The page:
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I'm pretty sure that

\begin{equation} \lim_{(x,y) \rightarrow (0,0)} \frac{x^4y}{x^2 + y^2} = 0, \end{equation}

but I'm having some trouble proving it.

The only technique I'm aware of that can be used to show indeterminate limits of $\geq 2$ variables exist is the Squeeze Theorem. I've tried applying it here (by assuming $|y| < 1$ and bounding the quantity of interest by $\pm\frac{x^4y}{x^2 + y^2}$), but I didn't get anywhere.

Any help is appreciated.

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5 Answers 5

up vote 9 down vote accepted

Since $|xy|\leq \frac{x^2+y^2}{2}$ by the GM-QM inequality, you simply have: $$\left|\frac{x^4 y}{x^2+y^2}\right|\leq \frac{1}{2}|x|^3.$$

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$$ 0\le\left|\frac{x^4y}{x^2 + y^2}\right|= \left|\frac{x^4y}{\|(x,y)\|^2}\right|\le \frac{\|(x,y)\|^5}{\|(x,y)\|^2}= \|(x,y)\|^3. $$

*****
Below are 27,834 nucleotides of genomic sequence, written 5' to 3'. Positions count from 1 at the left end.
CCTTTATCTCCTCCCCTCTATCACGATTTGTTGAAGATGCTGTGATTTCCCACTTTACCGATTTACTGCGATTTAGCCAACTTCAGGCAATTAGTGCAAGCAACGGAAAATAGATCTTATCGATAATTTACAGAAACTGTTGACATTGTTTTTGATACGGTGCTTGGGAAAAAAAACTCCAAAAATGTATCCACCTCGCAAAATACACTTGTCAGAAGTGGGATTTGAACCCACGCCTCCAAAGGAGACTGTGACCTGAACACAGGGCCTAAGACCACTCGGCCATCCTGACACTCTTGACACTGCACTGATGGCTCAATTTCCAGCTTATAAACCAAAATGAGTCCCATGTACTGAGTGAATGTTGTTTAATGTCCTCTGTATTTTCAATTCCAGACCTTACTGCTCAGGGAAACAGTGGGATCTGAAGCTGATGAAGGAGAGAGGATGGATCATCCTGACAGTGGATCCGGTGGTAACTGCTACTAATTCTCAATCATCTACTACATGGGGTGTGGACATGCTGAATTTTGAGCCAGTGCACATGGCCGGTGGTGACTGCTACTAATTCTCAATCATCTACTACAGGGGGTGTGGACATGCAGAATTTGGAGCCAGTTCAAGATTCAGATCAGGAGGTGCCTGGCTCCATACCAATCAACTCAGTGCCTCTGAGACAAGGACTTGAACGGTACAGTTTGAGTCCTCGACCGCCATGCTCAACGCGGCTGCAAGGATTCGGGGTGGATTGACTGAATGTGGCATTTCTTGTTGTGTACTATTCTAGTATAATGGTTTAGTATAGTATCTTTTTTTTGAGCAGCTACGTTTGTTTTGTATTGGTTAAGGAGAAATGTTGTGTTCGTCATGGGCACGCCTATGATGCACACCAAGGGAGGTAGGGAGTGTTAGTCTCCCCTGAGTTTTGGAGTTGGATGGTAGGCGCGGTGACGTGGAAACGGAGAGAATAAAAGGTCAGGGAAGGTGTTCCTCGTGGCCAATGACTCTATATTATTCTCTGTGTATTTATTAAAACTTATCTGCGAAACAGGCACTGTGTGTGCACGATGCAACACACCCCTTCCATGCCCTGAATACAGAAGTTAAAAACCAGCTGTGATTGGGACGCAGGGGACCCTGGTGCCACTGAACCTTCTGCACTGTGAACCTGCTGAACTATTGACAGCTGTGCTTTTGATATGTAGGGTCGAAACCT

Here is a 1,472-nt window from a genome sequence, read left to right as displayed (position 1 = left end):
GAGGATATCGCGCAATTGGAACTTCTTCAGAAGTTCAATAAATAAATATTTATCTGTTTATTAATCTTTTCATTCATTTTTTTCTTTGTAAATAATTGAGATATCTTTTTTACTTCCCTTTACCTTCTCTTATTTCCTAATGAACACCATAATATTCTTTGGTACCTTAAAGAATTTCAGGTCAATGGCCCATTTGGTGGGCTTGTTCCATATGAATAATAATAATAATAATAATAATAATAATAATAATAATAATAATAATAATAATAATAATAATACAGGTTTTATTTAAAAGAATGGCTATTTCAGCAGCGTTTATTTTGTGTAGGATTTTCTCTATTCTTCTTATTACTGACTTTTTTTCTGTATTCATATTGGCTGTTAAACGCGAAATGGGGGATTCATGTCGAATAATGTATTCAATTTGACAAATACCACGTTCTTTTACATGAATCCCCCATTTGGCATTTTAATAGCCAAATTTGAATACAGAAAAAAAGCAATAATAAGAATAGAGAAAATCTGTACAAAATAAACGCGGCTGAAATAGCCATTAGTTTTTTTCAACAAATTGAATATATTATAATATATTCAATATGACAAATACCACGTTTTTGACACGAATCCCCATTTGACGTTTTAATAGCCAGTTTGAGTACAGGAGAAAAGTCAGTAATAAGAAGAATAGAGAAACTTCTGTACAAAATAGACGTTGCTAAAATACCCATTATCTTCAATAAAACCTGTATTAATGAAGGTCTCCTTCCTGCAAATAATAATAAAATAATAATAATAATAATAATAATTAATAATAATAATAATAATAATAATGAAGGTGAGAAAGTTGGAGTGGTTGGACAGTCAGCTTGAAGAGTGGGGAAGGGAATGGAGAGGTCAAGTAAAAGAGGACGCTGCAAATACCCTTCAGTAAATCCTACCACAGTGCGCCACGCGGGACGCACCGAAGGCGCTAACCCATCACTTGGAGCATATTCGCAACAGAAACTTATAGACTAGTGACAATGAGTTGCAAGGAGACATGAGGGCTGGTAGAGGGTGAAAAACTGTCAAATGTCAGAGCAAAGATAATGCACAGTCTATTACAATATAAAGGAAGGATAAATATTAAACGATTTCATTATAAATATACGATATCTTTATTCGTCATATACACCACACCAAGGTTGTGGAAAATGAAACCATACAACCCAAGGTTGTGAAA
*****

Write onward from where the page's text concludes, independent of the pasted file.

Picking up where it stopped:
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Use polar coordinates: $x = r\cos t$, $y = r\sin t\Rightarrow x^2 + y^2 = r^2$, and $yx^4 = r^5\sin t(\cos t)^4$. So: $yx^4/(x^2 + y^2) = r^3\sin t(\cos t)^4 \to 0$ as $r\to 0$.

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$$ \left|\frac{x^4y}{x^2+y^2}\right| \le \left|\frac{x^4y}{x^2}\right| = \left|x^2y\right| \to 0. $$

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The basic inequality here is $x^2\le x^2+y^2$, from which you get $$ \frac{|x|}{\sqrt{x^2+y^2}}\le 1 $$ with a similar one for $y$. So $$ \left|\frac{x^4y}{x^2+y^2}\right|\le|x^3|. $$

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